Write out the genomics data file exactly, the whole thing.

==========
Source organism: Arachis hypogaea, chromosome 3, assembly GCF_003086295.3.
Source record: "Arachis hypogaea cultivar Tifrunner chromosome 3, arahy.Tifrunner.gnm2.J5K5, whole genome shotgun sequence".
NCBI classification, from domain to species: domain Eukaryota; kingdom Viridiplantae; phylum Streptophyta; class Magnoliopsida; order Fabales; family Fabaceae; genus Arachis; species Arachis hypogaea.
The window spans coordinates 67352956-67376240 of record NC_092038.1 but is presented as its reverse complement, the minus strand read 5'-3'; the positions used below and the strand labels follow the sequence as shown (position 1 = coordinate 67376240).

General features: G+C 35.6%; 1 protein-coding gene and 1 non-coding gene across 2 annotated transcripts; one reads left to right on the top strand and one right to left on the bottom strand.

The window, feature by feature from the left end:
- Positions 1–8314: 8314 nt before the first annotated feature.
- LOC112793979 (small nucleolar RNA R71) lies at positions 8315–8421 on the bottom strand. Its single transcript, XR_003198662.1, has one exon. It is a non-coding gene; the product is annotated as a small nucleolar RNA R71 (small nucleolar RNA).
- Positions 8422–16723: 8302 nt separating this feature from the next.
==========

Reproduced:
Source organism: Arachis hypogaea, chromosome 3, assembly GCF_003086295.3.
Source record: "Arachis hypogaea cultivar Tifrunner chromosome 3, arahy.Tifrunner.gnm2.J5K5, whole genome shotgun sequence".
NCBI classification, from domain to species: domain Eukaryota; kingdom Viridiplantae; phylum Streptophyta; class Magnoliopsida; order Fabales; family Fabaceae; genus Arachis; species Arachis hypogaea.
The window spans coordinates 67352956-67376240 of record NC_092038.1 but is presented as its reverse complement, the minus strand read 5'-3'; the positions used below and the strand labels follow the sequence as shown (position 1 = coordinate 67376240).

General features: G+C 35.6%; 1 protein-coding gene and 1 non-coding gene across 2 annotated transcripts; one reads left to right on the top strand and one right to left on the bottom strand.

The window, feature by feature from the left end:
- Positions 1–8314: 8314 nt before the first annotated feature.
- LOC112793979 (small nucleolar RNA R71) lies at positions 8315–8421 on the bottom strand. Its single transcript, XR_003198662.1, has one exon. It is a non-coding gene; the product is annotated as a small nucleolar RNA R71 (small nucleolar RNA).
- Positions 8422–16723: 8302 nt separating this feature from the next.